That is why I furnish and test these facilities (statically linked ksh, profile, and aliases) every time I build a system.
Logging in as root occasionally to do trivially safe things keeps them tested and working.

You are right that such preparations tend to be rarely used. But it only takes one major incident...
 
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gpw928

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In fact, it is usually disabled for security reasons, so you cannot log in as root, even if you wanted to.
I have never worked in a place where root logins were disabled.
Root passwords were usually kept in a password safe (one place actually had a physical safe), with restricted and audited access.
But if the LDAP servers went down, the root login (which was the only local login) would be your only way in.
And when the LDAP servers were Linux boxes, you can see the Catch 22 we are avoiding...
 
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rotor

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Is there a place in the documentation that says whether non /bin/sh shells in the base system, e.g., /bin/tcsh, are statically linked?
 

memreflect

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Is there a place in the documentation that says whether non /bin/sh shells in the base system, e.g., /bin/tcsh, are statically linked?
I'm not aware of any such documentation, and it would be a false claim anyway.

However, /rescue/ is documented in 3.5 Directory Structure in the FreeBSD Handbook as a directory containing statically linked programs. See the difference for yourself:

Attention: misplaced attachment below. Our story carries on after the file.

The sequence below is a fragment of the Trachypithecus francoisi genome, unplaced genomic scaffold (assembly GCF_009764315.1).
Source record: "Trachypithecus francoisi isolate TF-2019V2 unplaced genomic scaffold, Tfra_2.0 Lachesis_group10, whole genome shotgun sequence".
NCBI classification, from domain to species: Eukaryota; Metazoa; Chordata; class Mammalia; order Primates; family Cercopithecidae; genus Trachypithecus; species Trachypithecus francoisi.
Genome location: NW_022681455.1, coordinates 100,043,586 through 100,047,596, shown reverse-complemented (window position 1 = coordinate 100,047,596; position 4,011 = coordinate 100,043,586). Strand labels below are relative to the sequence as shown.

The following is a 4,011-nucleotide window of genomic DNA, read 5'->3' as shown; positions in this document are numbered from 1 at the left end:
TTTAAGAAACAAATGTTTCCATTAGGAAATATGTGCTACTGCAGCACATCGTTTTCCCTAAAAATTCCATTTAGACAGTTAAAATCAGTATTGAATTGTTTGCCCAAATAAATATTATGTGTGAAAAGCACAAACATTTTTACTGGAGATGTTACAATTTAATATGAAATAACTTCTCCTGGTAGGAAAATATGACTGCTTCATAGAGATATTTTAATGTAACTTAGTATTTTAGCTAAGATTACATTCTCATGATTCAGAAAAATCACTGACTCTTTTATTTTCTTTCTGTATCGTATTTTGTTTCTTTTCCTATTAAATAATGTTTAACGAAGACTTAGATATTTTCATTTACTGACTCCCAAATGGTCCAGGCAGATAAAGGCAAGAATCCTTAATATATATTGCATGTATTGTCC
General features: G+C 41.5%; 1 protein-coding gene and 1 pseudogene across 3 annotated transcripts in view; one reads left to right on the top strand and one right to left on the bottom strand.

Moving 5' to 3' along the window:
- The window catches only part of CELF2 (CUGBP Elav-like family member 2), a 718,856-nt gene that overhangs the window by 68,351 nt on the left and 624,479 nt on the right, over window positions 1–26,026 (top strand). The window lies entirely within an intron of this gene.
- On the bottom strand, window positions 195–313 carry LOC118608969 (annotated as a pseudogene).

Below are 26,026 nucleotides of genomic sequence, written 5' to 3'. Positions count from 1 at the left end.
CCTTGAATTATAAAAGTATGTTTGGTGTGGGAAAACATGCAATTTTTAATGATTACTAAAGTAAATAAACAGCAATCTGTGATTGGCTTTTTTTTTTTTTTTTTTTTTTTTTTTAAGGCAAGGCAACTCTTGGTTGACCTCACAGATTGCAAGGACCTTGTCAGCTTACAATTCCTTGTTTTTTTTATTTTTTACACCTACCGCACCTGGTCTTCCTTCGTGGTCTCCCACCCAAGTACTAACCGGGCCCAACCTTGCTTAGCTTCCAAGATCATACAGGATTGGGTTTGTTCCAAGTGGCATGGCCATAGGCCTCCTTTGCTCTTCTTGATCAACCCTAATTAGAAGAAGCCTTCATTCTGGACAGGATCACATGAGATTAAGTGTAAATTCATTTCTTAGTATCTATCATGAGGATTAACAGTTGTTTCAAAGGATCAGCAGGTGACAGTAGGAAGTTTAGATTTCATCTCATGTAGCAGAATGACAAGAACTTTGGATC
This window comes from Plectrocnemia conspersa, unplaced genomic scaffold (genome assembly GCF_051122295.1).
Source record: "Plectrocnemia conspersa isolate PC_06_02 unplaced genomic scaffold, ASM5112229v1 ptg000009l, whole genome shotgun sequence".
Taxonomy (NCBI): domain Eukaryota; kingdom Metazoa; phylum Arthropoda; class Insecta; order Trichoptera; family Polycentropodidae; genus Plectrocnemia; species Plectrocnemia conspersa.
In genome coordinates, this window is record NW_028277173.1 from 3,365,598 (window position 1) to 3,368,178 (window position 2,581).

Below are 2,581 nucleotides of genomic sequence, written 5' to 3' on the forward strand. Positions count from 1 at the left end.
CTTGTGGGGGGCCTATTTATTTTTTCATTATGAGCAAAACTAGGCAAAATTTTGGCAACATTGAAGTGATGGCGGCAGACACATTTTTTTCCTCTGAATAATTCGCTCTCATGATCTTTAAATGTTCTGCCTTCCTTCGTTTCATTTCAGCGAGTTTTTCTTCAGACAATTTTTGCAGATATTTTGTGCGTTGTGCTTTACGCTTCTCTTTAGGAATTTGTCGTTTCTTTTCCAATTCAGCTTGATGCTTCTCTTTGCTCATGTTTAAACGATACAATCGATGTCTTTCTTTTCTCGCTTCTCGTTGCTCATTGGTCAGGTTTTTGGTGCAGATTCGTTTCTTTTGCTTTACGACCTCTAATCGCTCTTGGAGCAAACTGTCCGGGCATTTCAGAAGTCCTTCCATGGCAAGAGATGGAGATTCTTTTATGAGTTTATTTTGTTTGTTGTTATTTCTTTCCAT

Rich (BB code):
$ file /bin/sh /rescue/sh /bin/tcsh /rescue/tcsh
/bin/sh: ELF 64-bit LSB executable, x86-64, version 1 (FreeBSD), dynamically linked, interpreter /libexec/ld-elf.so.1, for FreeBSD 13.0 (1300139), FreeBSD-style, stripped
/rescue/sh: ELF 64-bit LSB executable, x86-64, version 1 (FreeBSD), statically linked, for FreeBSD 13.0 (1300139), FreeBSD-style, stripped
/bin/tcsh: ELF 64-bit LSB executable, x86-64, version 1 (FreeBSD), dynamically linked, interpreter /libexec/ld-elf.so.1, for FreeBSD 13.0 (1300139), FreeBSD-style, stripped
/rescue/tcsh: ELF 64-bit LSB executable, x86-64, version 1 (FreeBSD), statically linked, for FreeBSD 13.0 (1300139), FreeBSD-style, stripped
 

gpw928

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Is there a place in the documentation that says whether non /bin/sh shells in the base system, e.g., /bin/tcsh, are statically linked?
It's also relevant to see where the dynamic dependencies are. i.e.
Code:
[ritz.137] $ ldd /bin/sh /bin/csh /bin/tcsh
/bin/sh:
    libedit.so.7 => /lib/libedit.so.7 (0x800849000)
    libc.so.7 => /lib/libc.so.7 (0x800a83000)
    libncursesw.so.8 => /lib/libncursesw.so.8 (0x800e3a000)
/bin/csh:
    libncursesw.so.8 => /lib/libncursesw.so.8 (0x800887000)
    libcrypt.so.5 => /lib/libcrypt.so.5 (0x800ae6000)
    libc.so.7 => /lib/libc.so.7 (0x800d04000)
/bin/tcsh:
    libncursesw.so.8 => /lib/libncursesw.so.8 (0x800887000)
    libcrypt.so.5 => /lib/libcrypt.so.5 (0x800ae6000)
    libc.so.7 => /lib/libc.so.7 (0x800d04000)
You can see that there's nothing required outside the root for these three shells which are in /bin. So they should be good to go when /usr is not mounted.
However, it's possible to argue that a statically linked shell has fewer dependencies, and possibly more likely to be available in extreme circumstances.
From experience, I know that both ksh and bash have options when compiled and linked from the ports tree for either dynamic or static linking -- but the dynamic linked versions have dependencies in /usr.
Finally, all valid shells (those which are allowed to be appear in /etc/passwd) have their path mentioned in /etc/shells.